Portugal

A waterfall in Caldas de Monchique, Algarve (south region of Portugal).
A waterfall in Caldas de Monchique, Algarve (south region of Portugal).

Portugal is well known by famous spa towns throughout of the country.

Due to its high quality, as well as the landscape where are located, the most important ones are:

Romania

Main article: List of spa towns § Romania

In Romania, the word Băile implies a spa town. The most famous spa towns in Romania are Băile Herculane, Băile Felix, Mangalia, Covasna, Călimănești & Borsec.

Serbia

Main article: List of spa towns in Serbia

Serbia is known for its many spa cities. Some of the best known springs are the Vrnjačka Banja, Bukovička Banja, Vrujci, Sokobanja and Niška Banja. The hottest spring in Serbia is at Vranjska Banja (96°C)[8]

In Serbia, the word Banja implies a spa town.

Slovakia

Entrance to the spa in Turčianske Teplice (Slovakia).
Entrance to the spa in Turčianske Teplice (Slovakia).

Main article: Spa towns in Slovakia

Slovakia is well known by its spa towns. The most famous is the city of Piešťany in Trnava Region. Other notable spa towns in Slovakia include:

Slovenia

Spa towns in Slovenia include Rogaška Slatina, Radenci, Čatež ob Savi, Dobrna, Dolenjske Toplice, Šmarješke Toplice, Moravske Toplice, Rimske Toplice, Laško and Topolšica. They offer accommodation in hotels, apartments, bungalows, and camp sites. The Slovenian words terme or toplice imply a spa town.

Spain

Spa towns in Spain include:

Sweden

Switzerland

Taiwan

Wulai Hot Spring Street in Wulai, New Taipei, Taiwan.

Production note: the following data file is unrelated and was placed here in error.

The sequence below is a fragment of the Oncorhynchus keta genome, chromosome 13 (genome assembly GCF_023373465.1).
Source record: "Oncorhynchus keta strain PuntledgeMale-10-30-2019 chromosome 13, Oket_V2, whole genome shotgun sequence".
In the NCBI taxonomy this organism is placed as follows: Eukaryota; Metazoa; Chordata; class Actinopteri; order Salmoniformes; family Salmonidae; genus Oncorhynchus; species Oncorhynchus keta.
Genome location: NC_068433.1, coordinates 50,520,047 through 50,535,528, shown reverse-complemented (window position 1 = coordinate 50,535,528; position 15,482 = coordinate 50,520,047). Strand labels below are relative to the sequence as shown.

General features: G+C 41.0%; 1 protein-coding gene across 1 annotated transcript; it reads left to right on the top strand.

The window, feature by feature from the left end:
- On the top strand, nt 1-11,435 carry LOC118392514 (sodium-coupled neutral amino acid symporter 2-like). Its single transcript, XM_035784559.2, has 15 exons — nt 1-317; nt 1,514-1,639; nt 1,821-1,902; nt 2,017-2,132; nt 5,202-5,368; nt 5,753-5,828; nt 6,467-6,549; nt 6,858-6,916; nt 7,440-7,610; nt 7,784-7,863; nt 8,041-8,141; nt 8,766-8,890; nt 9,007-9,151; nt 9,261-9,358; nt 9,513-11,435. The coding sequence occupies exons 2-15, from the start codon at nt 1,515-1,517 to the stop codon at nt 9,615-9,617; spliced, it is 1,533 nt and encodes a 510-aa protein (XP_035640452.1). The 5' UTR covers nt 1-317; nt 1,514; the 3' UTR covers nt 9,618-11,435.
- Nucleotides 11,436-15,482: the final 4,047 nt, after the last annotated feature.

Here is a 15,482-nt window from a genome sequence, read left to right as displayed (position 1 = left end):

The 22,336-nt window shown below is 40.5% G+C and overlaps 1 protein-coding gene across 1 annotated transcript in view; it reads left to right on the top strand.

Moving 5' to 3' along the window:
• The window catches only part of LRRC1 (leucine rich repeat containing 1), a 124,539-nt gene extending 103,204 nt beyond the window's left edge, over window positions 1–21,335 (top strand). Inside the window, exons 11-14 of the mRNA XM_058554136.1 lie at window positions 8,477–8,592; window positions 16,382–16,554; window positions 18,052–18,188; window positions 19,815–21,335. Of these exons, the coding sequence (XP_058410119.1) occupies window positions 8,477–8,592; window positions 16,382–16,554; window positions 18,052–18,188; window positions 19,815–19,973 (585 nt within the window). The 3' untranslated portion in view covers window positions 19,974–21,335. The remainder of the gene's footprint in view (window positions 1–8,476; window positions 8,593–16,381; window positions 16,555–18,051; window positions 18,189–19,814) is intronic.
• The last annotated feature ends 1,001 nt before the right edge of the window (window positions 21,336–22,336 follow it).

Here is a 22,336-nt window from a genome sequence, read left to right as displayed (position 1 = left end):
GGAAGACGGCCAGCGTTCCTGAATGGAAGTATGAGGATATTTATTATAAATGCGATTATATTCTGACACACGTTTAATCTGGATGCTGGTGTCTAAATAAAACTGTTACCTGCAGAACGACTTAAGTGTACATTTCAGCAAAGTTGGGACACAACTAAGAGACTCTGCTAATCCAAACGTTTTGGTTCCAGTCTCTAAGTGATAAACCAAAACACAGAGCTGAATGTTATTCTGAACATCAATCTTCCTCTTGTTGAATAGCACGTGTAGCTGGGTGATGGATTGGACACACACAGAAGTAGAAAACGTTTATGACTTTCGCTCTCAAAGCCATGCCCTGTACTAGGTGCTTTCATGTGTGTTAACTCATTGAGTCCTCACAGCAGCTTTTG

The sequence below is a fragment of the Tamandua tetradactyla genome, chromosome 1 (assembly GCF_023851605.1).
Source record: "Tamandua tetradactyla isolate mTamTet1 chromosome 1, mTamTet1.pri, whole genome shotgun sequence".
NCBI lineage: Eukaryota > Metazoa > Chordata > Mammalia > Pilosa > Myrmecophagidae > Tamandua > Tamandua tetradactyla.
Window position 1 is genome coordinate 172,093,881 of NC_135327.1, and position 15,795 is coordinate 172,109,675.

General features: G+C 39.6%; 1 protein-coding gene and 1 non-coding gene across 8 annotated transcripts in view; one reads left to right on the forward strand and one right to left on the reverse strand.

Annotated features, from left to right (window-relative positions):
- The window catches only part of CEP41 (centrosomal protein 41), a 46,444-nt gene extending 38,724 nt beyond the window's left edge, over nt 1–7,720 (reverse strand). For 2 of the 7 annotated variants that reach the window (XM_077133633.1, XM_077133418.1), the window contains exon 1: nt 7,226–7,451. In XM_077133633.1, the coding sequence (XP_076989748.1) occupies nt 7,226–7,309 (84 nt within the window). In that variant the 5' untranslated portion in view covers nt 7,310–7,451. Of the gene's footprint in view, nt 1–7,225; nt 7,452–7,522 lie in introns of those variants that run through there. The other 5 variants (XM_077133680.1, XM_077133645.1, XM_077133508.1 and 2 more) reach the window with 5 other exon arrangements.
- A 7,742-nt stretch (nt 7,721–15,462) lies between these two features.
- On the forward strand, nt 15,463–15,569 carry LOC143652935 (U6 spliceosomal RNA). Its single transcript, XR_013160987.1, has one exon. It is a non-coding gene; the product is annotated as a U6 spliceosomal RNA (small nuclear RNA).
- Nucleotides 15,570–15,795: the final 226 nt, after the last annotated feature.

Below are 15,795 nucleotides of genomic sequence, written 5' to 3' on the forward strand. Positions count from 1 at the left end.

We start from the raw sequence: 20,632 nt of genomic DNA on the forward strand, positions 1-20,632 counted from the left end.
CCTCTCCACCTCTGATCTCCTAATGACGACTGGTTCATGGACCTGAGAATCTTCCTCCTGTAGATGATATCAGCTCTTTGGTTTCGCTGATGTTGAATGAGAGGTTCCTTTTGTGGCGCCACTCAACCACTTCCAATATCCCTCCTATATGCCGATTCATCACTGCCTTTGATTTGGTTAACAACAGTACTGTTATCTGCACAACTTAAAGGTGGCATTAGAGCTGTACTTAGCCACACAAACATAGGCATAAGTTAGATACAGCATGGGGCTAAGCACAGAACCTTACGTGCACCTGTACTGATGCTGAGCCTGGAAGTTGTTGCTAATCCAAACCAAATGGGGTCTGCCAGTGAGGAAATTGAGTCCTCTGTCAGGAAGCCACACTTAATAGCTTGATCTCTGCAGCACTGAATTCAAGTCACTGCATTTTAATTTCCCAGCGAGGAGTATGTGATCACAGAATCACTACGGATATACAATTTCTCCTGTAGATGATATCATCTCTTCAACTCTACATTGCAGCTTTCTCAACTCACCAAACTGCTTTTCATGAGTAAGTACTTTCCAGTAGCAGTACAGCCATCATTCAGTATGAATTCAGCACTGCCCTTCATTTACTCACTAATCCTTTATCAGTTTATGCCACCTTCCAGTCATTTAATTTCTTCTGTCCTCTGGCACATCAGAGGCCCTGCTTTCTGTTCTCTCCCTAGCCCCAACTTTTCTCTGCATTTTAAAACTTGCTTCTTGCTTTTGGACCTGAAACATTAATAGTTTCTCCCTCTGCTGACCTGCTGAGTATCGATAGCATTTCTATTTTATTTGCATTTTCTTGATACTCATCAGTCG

Wulai Hot Spring Street in Wulai, New Taipei, Taiwan.

Taiwan is home to a number of towns and cities with tourism infrastructure centered on hot springs. These include:

Ukraine

United Kingdom

Main article: List of spa towns in the United Kingdom

Some but not all UK spa towns contain "Spa", "Wells", or "Bath" in their names, e.g., Matlock Bath. Some towns are designated Spa Heritage Towns. Two out of three of the English towns granted the title "Royal", Royal Leamington Spa and Royal Tunbridge Wells, are spa towns.

United States

Terminology

Main article: List of spa towns

Terms used in various countries:

See also

References

  1. ^ Burns, D. Thorburn (1981). "Thomas Guidott (1638–1705): Physician and Chymist, contributor to the analysis of mineral waters". Analytical Proceedings. 18 (1): 2–6. doi:10.1039/AP9811800002.
  2. ^ "Healing Waters; Investigative Files (Skeptical Briefs June 2005)". Archived from the original on 24 October 2007. Retrieved 3 February 2008.
  3. ^ "VICTORIAN MINERAL SPRINGS: STRATEGIC MASTERPLAN 2015-2024". Victorian Mineral Water Committee. p. 3.
  4. ^ Griggs, Peter (2013). "'Taking the waters': mineral springs, artesian bores and health tourism in Queensland, 1870-1950" (PDF). Queensland Review. Cambridge University Press. 20 (2): 157–158, 169. Retrieved 20 July 2022.
  5. ^ "Hangon kylpyläkulttuuri herää henkiin kymmenien vuosien hiljaiselon jälkeen". 16 February 2017.
  6. ^ "Tiesitkö: Rauma oli huikean suosittu kylpyläkaupunki jo 1700-luvulla". 4 September 2014.
  7. ^ "Katso lista kaikista Suomen kylpylöistä – mukana myös kartta". 21 September 2017.
  8. ^ "Reservoir Capital Corp.: 20MW Potential Estimated for the Vranjska Banja Geothermal Project". Retrieved 3 February 2012.